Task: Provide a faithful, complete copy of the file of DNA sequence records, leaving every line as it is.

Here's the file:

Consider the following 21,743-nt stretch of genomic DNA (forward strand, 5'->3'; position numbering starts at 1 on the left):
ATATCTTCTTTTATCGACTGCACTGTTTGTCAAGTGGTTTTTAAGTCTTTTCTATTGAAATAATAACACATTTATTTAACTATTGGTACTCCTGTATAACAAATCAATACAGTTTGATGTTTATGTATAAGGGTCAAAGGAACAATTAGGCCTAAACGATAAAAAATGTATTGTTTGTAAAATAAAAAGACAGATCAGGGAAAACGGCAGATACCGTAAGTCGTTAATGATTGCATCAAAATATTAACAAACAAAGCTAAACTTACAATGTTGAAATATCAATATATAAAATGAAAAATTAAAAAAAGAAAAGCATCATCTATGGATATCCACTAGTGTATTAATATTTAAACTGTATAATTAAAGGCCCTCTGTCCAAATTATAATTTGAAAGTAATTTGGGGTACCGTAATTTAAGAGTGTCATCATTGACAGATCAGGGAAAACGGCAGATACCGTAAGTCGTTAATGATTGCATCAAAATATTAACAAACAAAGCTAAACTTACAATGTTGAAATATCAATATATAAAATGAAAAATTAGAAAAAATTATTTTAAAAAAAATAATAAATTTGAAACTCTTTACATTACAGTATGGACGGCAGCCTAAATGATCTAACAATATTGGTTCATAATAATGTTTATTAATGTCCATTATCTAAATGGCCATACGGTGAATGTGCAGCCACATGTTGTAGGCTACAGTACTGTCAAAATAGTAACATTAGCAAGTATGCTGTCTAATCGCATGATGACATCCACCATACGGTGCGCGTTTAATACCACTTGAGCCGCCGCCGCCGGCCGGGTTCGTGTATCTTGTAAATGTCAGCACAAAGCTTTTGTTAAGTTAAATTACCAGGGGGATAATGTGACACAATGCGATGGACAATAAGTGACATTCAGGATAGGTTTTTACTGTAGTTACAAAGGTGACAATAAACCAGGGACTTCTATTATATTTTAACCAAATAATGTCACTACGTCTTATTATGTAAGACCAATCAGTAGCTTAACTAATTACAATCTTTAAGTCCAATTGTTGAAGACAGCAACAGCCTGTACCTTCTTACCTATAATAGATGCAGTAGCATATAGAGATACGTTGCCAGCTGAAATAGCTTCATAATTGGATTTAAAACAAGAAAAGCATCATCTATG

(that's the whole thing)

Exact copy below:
Consider the following 21,743-nt stretch of genomic DNA (forward strand, 5'->3'; position numbering starts at 1 on the left):
ATATCTTCTTTTATCGACTGCACTGTTTGTCAAGTGGTTTTTAAGTCTTTTCTATTGAAATAATAACACATTTATTTAACTATTGGTACTCCTGTATAACAAATCAATACAGTTTGATGTTTATGTATAAGGGTCAAAGGAACAATTAGGCCTAAACGATAAAAAATGTATTGTTTGTAAAATAAAAAGACAGATCAGGGAAAACGGCAGATACCGTAAGTCGTTAATGATTGCATCAAAATATTAACAAACAAAGCTAAACTTACAATGTTGAAATATCAATATATAAAATGAAAAATTAAAAAAAGAAAAGCATCATCTATGGATATCCACTAGTGTATTAATATTTAAACTGTATAATTAAAGGCCCTCTGTCCAAATTATAATTTGAAAGTAATTTGGGGTACCGTAATTTAAGAGTGTCATCATTGACAGATCAGGGAAAACGGCAGATACCGTAAGTCGTTAATGATTGCATCAAAATATTAACAAACAAAGCTAAACTTACAATGTTGAAATATCAATATATAAAATGAAAAATTAGAAAAAATTATTTTAAAAAAAATAATAAATTTGAAACTCTTTACATTACAGTATGGACGGCAGCCTAAATGATCTAACAATATTGGTTCATAATAATGTTTATTAATGTCCATTATCTAAATGGCCATACGGTGAATGTGCAGCCACATGTTGTAGGCTACAGTACTGTCAAAATAGTAACATTAGCAAGTATGCTGTCTAATCGCATGATGACATCCACCATACGGTGCGCGTTTAATACCACTTGAGCCGCCGCCGCCGGCCGGGTTCGTGTATCTTGTAAATGTCAGCACAAAGCTTTTGTTAAGTTAAATTACCAGGGGGATAATGTGACACAATGCGATGGACAATAAGTGACATTCAGGATAGGTTTTTACTGTAGTTACAAAGGTGACAATAAACCAGGGACTTCTATTATATTTTAACCAAATAATGTCACTACGTCTTATTATGTAAGACCAATCAGTAGCTTAACTAATTACAATCTTTAAGTCCAATTGTTGAAGACAGCAACAGCCTGTACCTTCTTACCTATAATAGATGCAGTAGCATATAGAGATACGTTGCCAGCTGAAATAGCTTCATAATTGGATTTAAAACAAGAAAAGCATCATCTATG